10. Persian rugs are the Iranians’ second largest export products
Aside from oil, Iranians have been known to produce the most beautiful and expensive Persian rugs. These rugs or carpets are being exported to different markets in the world. Due to its popularity, the Iran hand-woven rug industry provides for the 30% of the world market. However, due to the sanctions imposed by the United States over Iran’s nuclear program, it is expected to decline.
11. The well-loved glamorous Persian cats are one of the world’s oldest breeds
Long before Persian cats became a status symbol in most European and American societies, it has been roaming in the high plateaus of Iran. It is locally known as “Shiraz Cat.” The oldest documented ancestors of this breed were in 1620 when an Italian musician and author, Petro della Valle, imported them from Khorasan, Iran.
12. Iran is home to 24 UNESCO World Heritage Sites
Being one of the oldest continuous civilizations, it is not surprising that it has 24 UNESCO World Heritage Sites, an interesting fact about Iran. Here are some of the most notable from the impressive list: the city of Persepolis built by Darius the Great, 17th century’s Meidan Emam, the ancient city of Bam and its Cultural Landscape, and the 2,000-year-old city of Yadz.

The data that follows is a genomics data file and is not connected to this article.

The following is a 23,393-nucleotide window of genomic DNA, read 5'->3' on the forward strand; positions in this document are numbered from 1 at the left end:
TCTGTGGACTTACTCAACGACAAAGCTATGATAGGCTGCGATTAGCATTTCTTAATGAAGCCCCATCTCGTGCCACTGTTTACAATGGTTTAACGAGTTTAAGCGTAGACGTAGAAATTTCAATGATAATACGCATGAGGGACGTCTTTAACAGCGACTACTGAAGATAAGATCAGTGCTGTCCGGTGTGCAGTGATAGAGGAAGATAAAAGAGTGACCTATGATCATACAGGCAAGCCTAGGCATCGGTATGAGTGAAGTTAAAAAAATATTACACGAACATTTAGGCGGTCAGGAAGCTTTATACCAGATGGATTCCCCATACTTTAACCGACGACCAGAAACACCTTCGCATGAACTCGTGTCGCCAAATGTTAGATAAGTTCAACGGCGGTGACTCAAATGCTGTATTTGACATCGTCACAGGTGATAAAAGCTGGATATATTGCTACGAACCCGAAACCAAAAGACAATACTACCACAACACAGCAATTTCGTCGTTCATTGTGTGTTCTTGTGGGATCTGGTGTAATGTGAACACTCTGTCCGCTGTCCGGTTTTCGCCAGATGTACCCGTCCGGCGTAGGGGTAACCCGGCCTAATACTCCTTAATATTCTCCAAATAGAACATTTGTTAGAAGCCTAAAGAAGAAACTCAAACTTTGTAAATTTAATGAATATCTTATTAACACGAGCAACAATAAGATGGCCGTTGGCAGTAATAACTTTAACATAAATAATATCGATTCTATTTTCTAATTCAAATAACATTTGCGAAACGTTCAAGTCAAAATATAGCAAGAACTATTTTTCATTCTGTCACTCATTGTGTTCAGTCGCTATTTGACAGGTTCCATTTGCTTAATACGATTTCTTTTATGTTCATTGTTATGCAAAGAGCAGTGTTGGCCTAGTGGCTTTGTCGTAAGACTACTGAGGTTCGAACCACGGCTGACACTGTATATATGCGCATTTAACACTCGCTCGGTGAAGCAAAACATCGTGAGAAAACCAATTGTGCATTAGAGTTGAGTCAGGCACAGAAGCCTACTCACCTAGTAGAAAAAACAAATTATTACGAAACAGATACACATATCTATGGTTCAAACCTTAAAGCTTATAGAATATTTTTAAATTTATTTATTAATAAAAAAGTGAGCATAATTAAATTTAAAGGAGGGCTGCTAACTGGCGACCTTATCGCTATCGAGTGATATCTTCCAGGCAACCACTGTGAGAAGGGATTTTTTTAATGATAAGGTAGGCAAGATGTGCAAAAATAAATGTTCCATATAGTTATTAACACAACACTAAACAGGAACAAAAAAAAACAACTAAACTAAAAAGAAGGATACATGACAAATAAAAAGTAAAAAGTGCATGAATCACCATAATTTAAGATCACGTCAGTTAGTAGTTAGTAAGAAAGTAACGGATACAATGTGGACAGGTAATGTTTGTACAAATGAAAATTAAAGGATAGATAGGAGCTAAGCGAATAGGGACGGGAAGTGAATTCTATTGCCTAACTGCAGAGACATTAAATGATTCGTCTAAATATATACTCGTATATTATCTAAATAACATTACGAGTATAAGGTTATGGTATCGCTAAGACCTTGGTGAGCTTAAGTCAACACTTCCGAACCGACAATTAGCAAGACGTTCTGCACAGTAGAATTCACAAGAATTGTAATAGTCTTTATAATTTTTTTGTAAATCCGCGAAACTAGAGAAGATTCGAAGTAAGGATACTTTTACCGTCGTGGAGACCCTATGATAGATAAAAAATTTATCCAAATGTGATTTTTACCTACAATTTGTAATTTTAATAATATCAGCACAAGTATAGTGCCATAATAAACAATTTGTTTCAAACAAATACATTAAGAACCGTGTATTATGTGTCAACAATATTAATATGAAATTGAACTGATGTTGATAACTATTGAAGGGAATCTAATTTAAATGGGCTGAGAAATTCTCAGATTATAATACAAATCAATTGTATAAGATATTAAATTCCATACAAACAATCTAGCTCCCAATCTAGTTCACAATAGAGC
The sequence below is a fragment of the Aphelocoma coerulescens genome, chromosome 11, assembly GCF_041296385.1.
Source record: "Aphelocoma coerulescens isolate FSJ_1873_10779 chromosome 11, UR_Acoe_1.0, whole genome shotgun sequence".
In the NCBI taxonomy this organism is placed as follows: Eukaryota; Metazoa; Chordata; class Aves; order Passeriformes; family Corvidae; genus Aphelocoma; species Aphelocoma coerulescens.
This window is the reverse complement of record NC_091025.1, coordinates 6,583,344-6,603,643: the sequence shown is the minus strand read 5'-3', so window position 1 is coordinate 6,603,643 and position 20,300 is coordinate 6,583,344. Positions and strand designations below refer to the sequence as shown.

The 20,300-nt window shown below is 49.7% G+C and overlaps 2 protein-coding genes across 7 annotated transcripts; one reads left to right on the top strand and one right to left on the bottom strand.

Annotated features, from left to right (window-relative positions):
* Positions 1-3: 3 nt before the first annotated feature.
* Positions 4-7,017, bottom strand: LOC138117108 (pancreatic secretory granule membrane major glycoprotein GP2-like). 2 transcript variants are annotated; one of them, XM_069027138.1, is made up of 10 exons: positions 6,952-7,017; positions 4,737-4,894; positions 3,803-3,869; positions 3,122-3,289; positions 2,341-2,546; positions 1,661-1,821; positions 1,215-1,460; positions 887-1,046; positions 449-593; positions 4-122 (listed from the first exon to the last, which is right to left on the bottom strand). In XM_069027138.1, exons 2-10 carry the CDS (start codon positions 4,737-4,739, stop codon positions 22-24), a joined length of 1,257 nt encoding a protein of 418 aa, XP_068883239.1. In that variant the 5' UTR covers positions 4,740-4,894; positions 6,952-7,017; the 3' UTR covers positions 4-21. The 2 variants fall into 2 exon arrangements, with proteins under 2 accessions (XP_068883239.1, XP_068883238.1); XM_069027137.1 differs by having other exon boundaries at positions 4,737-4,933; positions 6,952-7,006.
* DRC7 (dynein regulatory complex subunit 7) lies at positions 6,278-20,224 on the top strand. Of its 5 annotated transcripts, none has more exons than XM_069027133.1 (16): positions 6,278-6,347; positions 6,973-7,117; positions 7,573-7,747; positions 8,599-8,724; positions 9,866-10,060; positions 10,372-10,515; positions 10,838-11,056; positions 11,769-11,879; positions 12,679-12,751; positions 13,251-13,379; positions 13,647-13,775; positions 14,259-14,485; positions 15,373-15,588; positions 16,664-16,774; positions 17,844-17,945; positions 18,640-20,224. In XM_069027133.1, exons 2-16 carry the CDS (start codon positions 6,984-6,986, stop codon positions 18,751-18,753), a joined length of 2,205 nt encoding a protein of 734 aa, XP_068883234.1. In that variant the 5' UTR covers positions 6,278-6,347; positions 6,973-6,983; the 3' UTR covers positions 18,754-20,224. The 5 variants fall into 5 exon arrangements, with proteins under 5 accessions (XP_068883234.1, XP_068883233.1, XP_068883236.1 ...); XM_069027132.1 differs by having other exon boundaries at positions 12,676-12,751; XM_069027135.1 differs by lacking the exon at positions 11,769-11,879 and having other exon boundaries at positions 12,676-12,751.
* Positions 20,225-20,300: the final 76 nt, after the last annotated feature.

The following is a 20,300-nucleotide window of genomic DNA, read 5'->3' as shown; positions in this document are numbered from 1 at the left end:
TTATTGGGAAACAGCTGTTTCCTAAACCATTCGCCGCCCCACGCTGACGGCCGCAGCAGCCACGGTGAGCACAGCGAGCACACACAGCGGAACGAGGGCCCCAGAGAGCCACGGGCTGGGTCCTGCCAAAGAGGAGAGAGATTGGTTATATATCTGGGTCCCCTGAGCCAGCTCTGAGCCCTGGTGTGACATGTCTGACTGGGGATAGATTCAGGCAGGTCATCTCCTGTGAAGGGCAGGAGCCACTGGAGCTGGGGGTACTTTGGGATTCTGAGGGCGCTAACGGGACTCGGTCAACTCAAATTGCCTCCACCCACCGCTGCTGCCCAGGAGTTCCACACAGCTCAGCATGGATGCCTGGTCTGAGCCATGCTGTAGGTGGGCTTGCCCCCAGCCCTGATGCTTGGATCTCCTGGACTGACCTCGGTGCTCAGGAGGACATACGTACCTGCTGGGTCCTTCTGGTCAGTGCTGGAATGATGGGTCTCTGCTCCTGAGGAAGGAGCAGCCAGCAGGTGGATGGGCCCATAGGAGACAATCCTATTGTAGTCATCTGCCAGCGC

Iran is one of the most powerful nations in the Middle East. It also has one of the largest economies in the world. However, the continuing rift with the United States and sanctions that President Donald Trump imposed on them will have a negative impact on Iran’s global trade. Only time can tell if the nation’s huge oil reserves and large natural gas supply will be enough for them to be able to continue exerting their influence not only regionally but also globally.